Facebook vs Twitter 2010

In: Graphic Design (bad) Internet/tech

4 Jan 2011

I usually try to avoid Facebook/Twitter infographics because 1) there are too damn many of them; 2) they don’t convey much information; and 3) most of them are badly designed.  The one below manages to convey some very interesting comparative information, but I can’t help but think it could be better. Perhaps separating out each indicator so they can be compared side by side instead of constantly jumping back and forth between the two circles? Is this a good example of how graphic designers have to choose between aesthetics and ease of use? Anyone want to take a crack at a do-over?

two badly designed arc graphics comparing twitter and facebook users

5 Responses to Facebook vs Twitter 2010

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Jonathan L

January 4th, 2011 at 11:35 am

Very bad design.

First impression: It’s a pie chart
Second impression: 88% isn’t the 1/7 of a circle???!?! Oh, it’s not a pie chart
Third impression: “88% of all people” What?! 88% of USA? or the world? of facebook user (That will be funny, 60 million of the facebook user doesn’t know what facebook is…)?

For twitter:
The “67% of brand follower will purchase that brand” is so big in comparison to the “25% follow a brand”. In fact, the logic say that the % give the % of the user total. So it will be better to have 67%*25%= 17%.

And it’s in no way a comparison of the two brand. Unless you have a QXGA screen, it’s impossible to view on one screen, so you must scroll to compare…

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Howard L

January 4th, 2011 at 12:36 pm

The problem that jumps out at me is the 87%/60% (% of pop aware of site). The rest of the information shows a breakdown of facebook/twitter users but these two numbers show awareness among the total pop and in my opinion should not be included. The only way these would be valid would be if only 87% of facebook users are aware of facebook.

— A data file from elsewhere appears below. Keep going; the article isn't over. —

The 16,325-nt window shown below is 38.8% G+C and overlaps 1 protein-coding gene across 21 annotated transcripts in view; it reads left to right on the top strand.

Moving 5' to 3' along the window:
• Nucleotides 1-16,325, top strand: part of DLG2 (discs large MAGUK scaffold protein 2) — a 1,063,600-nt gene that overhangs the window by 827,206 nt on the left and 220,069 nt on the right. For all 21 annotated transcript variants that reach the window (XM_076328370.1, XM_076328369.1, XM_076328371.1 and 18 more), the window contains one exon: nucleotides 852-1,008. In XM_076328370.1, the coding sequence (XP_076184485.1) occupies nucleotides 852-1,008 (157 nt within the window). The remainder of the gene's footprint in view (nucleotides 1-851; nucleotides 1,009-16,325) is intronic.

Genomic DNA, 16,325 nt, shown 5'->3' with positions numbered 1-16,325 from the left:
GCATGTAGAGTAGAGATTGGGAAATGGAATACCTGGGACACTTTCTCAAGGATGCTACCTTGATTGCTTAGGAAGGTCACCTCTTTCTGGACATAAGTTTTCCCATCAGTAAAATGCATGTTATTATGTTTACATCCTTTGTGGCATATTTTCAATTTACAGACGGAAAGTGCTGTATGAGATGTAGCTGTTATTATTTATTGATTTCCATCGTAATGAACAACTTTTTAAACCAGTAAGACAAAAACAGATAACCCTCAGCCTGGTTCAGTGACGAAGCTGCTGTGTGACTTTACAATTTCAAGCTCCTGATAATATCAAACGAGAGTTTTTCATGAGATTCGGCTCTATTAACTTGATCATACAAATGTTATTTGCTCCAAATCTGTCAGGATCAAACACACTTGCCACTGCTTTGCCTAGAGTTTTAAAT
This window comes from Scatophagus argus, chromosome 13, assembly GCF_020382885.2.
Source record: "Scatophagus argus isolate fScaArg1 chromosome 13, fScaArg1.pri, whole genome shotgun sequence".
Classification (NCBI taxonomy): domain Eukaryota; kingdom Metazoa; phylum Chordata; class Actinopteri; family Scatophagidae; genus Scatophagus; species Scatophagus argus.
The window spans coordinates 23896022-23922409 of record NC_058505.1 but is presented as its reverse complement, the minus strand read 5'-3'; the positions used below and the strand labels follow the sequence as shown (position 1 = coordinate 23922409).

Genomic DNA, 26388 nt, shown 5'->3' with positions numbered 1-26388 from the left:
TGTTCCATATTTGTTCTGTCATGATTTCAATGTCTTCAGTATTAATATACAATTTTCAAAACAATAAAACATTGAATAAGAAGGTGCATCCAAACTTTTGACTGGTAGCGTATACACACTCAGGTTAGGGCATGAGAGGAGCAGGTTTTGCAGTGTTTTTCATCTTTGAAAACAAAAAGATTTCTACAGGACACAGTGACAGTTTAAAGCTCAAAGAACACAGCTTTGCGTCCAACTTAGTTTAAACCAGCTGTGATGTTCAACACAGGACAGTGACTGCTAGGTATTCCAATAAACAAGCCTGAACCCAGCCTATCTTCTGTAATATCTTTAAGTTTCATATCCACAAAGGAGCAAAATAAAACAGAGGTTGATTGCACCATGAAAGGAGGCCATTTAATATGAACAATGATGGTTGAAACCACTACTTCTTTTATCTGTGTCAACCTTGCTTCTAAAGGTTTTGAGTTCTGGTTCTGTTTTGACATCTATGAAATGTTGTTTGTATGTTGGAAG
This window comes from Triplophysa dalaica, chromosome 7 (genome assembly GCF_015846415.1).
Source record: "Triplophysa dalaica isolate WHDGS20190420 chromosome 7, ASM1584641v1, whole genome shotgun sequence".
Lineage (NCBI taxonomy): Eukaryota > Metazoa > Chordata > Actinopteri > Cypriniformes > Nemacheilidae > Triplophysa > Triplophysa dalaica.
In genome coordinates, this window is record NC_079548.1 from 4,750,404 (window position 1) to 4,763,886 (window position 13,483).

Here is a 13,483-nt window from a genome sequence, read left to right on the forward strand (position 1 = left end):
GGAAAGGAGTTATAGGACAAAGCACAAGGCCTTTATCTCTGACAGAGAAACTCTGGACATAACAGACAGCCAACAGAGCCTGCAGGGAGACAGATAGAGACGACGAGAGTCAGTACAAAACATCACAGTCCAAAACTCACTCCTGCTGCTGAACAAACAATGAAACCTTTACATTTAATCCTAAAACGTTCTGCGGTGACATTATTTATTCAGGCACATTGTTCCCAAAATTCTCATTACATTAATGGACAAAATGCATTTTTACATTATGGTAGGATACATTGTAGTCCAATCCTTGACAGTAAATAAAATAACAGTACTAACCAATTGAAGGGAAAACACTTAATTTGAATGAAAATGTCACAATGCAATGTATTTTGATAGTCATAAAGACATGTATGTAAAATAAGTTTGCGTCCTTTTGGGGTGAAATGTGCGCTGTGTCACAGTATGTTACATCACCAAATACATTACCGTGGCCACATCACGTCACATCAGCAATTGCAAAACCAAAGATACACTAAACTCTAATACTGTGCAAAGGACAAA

In response to Jon, I agree regarding following brands. Maybe the designer could have made the 51% a part of the 40%.

I would have put these side by side and mirrored them so that the more detailed segments such as age and income would be next to each other in the center. Simpler segments like gender would be on the outer edges as they would require the reader to go back and forth less.

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Siobhan R

January 4th, 2011 at 9:21 pm

It’s not really even an example of having to choose between aesthetics and function, because it’s not particularly aesthetically pleasing. The longer you look at it, the less satisfactory it seems on all counts. (and it also has the misfortune of appearing right after that particularly elegant movie chart.)

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Scott

January 5th, 2011 at 11:32 pm

Circle graphs like this are an inherently awkward method of presenting information for most uses. The information would almost always be better presented in a more standard rectangular form. Infographic designers seem to like them for some reason, although I can’t figure out why. I agree with Siobhan that it’s not really aesthetically pleasing either.

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Howard L

January 11th, 2011 at 5:02 pm

I have to agree that no matter how you slice it, this presentation is awkward. It’s fun to present data in interesting ways, but if it’s unnecessary and/or makes interpretation more difficult then you’ve defeated the purpose.

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